Sri Lanka has assured early release of the captured Indian fishermen who strayed across the international boundary, even as it claimed that there was “deliberate” misbehaviour by the fishermen who rammed a Sri Lankan naval boat.
According to reports from Tamil Nadu, the Indian fishermen were captured yesterday by the Sri Lankan navy, who also attacked their boats near Katchatheevu in the Palk Strait. They were produced before a judicial magistrate in Mannar and remanded to custody till August 6.
But, the Sri Lankan High Commissioner to India, Prasad Kariyawasam said that the Indian fishermen may return home earlier than August 6.
“We are trying to get the Indian fishermen released earlier by expediting the process, due to our good relations with India and desire to treat the Indian fishermen in a humane manner,” Kariyawasam told Express.
Earlier in the day, the external affairs ministry spokesperson Syed Akbaruddin said that the Indian consul general in Jaffna had gone to Mannar to meet the Indian fishermen in custody. “All are reportedly in good health,” he said. The Indian high commissioner Ashok Kantha had also taken up the matter in Colombo.
According to Kariyawasam, the fishermen as well as five confiscated trawlers were caught three nautical miles off the Mannar coast, which was well inside Sri Lankan territorial waters.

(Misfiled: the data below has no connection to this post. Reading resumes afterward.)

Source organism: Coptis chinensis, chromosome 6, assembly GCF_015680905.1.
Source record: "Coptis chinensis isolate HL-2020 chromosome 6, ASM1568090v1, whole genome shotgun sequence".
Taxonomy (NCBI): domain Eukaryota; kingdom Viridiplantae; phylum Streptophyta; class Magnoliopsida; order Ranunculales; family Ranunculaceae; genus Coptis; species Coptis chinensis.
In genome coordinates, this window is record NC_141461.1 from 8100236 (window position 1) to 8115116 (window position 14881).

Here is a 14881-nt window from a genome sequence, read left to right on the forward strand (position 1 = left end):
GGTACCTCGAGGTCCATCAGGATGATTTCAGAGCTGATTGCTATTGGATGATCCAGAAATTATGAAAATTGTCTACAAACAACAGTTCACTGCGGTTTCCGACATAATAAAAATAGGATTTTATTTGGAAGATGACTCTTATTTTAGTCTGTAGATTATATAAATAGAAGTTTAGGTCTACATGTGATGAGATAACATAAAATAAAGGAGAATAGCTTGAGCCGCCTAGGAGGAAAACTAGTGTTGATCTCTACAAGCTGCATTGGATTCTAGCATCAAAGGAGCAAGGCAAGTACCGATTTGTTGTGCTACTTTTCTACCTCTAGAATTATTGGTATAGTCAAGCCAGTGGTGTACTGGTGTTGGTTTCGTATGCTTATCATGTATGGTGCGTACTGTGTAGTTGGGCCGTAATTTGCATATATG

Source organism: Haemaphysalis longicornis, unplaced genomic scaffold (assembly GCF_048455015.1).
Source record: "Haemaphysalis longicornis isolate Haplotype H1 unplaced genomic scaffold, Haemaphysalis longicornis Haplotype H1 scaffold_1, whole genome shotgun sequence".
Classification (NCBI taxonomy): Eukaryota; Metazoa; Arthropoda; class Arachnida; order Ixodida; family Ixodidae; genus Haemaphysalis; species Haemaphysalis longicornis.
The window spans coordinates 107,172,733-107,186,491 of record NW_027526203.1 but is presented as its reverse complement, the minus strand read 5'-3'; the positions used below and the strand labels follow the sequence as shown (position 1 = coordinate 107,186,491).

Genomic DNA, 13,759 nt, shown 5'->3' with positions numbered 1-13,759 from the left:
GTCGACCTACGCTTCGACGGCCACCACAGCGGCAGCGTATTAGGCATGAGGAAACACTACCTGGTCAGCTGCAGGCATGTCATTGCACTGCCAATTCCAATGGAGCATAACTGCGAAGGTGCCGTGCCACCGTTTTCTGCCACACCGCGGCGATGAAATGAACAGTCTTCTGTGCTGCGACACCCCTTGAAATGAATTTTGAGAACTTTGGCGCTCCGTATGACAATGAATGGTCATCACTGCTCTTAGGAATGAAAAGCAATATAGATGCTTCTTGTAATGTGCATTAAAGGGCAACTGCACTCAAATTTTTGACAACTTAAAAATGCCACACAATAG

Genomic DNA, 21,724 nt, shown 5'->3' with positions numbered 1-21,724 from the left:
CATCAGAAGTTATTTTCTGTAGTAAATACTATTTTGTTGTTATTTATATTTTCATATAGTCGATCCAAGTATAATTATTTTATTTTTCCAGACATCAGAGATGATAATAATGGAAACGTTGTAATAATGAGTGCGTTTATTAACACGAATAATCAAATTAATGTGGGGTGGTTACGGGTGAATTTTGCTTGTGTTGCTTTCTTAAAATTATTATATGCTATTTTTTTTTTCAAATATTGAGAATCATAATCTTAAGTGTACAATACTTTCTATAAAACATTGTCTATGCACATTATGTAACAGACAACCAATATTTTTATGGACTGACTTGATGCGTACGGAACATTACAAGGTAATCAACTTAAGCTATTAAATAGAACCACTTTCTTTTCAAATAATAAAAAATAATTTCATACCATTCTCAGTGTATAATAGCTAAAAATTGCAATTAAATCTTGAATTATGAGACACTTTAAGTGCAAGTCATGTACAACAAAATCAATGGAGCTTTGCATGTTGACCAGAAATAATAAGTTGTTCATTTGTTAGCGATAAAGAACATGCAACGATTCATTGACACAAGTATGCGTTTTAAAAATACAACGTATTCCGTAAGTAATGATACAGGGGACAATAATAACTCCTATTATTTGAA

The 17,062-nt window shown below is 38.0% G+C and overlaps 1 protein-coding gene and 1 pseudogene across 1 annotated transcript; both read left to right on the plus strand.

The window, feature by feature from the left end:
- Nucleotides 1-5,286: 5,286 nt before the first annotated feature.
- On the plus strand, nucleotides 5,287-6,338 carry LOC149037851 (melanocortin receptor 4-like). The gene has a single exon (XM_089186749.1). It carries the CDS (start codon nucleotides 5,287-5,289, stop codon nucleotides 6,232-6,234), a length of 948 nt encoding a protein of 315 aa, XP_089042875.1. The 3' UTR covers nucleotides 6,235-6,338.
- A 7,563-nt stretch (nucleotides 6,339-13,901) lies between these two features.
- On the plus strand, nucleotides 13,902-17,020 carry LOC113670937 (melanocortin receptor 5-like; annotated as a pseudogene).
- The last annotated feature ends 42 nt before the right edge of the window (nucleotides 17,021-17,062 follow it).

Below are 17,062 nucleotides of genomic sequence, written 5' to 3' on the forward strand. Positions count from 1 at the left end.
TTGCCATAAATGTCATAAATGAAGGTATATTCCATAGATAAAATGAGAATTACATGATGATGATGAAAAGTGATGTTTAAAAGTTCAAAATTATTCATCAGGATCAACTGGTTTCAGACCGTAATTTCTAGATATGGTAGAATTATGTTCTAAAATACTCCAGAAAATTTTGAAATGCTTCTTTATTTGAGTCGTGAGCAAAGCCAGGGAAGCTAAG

“This arrest was made due to the misbehaviour of one of the trawlers, which behaved threateningly to navy patrol boats,” said the Sri Lankan envoy.
He added that usually Indian fishermen caught by the SL navy were released “in one or two days”, but the longer custody this time was due to the damage suffered by the Lankan naval vessel. “It was damaged when one of the trawlers hit the naval boat... we believe it was deliberate,” he said.
The release of the fishermen could happen earlier, as the government planned to move a motion in the court, following which the SL navy would have to give its no-objection certificate. The envoy said there were plans for another meeting of fishermen’s associations from India and Sri Lanka, to find ways to stop the problem.
Sri Lanka has complained that Indian trawlers - due to the depleted fish stocks in Indian waters - have been repeatedly poaching in Sri Lankan waters. Earlier, during the civil war, the fishing industry in northern SL was totally destroyed, but it has revived since 2008. “The complaints are coming from the Sri Lankan Tamil fishermen about Indian fishermen poaching in their waters,” said Kariyawasam.
He noted that while Indian fishermen are released early, there were still Sri Lankan fishermen languishing in custody in India due to the slow legal process of various states. “In Orissa, there are nine Sri Lankan fishermen who have been in custody for three to four months,” said the ambassador.